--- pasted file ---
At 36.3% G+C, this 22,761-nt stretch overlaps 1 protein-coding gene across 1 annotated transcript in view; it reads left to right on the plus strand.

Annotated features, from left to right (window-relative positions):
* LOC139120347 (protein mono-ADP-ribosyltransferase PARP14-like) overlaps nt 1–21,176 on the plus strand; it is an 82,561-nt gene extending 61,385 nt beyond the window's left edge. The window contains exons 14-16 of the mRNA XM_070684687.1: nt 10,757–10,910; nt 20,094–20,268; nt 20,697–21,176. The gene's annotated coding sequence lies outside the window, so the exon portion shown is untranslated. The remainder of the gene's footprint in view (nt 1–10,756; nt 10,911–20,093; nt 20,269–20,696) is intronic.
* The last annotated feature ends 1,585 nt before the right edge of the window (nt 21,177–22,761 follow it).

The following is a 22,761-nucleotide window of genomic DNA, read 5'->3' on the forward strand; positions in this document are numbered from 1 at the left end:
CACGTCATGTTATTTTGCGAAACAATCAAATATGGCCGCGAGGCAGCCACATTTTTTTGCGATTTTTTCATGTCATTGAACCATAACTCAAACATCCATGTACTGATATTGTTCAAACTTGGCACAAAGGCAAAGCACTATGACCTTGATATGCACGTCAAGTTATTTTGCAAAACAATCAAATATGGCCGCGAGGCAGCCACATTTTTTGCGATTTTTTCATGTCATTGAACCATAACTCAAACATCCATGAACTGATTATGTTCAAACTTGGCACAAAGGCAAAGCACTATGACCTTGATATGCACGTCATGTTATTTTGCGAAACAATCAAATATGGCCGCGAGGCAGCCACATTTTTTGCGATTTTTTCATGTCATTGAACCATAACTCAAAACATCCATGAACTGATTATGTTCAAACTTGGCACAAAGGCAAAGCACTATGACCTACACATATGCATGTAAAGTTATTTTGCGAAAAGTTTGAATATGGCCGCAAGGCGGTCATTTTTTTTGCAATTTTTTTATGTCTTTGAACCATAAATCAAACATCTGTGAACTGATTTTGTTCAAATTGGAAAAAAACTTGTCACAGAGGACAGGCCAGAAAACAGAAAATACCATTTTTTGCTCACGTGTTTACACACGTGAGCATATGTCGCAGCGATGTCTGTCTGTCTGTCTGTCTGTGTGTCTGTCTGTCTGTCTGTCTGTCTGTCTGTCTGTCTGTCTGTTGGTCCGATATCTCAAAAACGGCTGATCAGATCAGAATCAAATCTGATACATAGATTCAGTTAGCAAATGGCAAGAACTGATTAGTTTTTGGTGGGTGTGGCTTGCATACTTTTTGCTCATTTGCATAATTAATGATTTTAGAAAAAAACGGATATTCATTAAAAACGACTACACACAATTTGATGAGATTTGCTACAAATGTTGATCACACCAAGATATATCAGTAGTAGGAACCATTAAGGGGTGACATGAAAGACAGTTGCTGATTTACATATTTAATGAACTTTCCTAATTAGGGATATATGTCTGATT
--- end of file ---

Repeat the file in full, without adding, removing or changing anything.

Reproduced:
At 36.3% G+C, this 22,761-nt stretch overlaps 1 protein-coding gene across 1 annotated transcript in view; it reads left to right on the plus strand.

Annotated features, from left to right (window-relative positions):
* LOC139120347 (protein mono-ADP-ribosyltransferase PARP14-like) overlaps nt 1–21,176 on the plus strand; it is an 82,561-nt gene extending 61,385 nt beyond the window's left edge. The window contains exons 14-16 of the mRNA XM_070684687.1: nt 10,757–10,910; nt 20,094–20,268; nt 20,697–21,176. The gene's annotated coding sequence lies outside the window, so the exon portion shown is untranslated. The remainder of the gene's footprint in view (nt 1–10,756; nt 10,911–20,093; nt 20,269–20,696) is intronic.
* The last annotated feature ends 1,585 nt before the right edge of the window (nt 21,177–22,761 follow it).

The following is a 22,761-nucleotide window of genomic DNA, read 5'->3' on the forward strand; positions in this document are numbered from 1 at the left end:
CACGTCATGTTATTTTGCGAAACAATCAAATATGGCCGCGAGGCAGCCACATTTTTTTGCGATTTTTTCATGTCATTGAACCATAACTCAAACATCCATGTACTGATATTGTTCAAACTTGGCACAAAGGCAAAGCACTATGACCTTGATATGCACGTCAAGTTATTTTGCAAAACAATCAAATATGGCCGCGAGGCAGCCACATTTTTTGCGATTTTTTCATGTCATTGAACCATAACTCAAACATCCATGAACTGATTATGTTCAAACTTGGCACAAAGGCAAAGCACTATGACCTTGATATGCACGTCATGTTATTTTGCGAAACAATCAAATATGGCCGCGAGGCAGCCACATTTTTTGCGATTTTTTCATGTCATTGAACCATAACTCAAAACATCCATGAACTGATTATGTTCAAACTTGGCACAAAGGCAAAGCACTATGACCTACACATATGCATGTAAAGTTATTTTGCGAAAAGTTTGAATATGGCCGCAAGGCGGTCATTTTTTTTGCAATTTTTTTATGTCTTTGAACCATAAATCAAACATCTGTGAACTGATTTTGTTCAAATTGGAAAAAAACTTGTCACAGAGGACAGGCCAGAAAACAGAAAATACCATTTTTTGCTCACGTGTTTACACACGTGAGCATATGTCGCAGCGATGTCTGTCTGTCTGTCTGTCTGTGTGTCTGTCTGTCTGTCTGTCTGTCTGTCTGTCTGTCTGTCTGTTGGTCCGATATCTCAAAAACGGCTGATCAGATCAGAATCAAATCTGATACATAGATTCAGTTAGCAAATGGCAAGAACTGATTAGTTTTTGGTGGGTGTGGCTTGCATACTTTTTGCTCATTTGCATAATTAATGATTTTAGAAAAAAACGGATATTCATTAAAAACGACTACACACAATTTGATGAGATTTGCTACAAATGTTGATCACACCAAGATATATCAGTAGTAGGAACCATTAAGGGGTGACATGAAAGACAGTTGCTGATTTACATATTTAATGAACTTTCCTAATTAGGGATATATGTCTGATT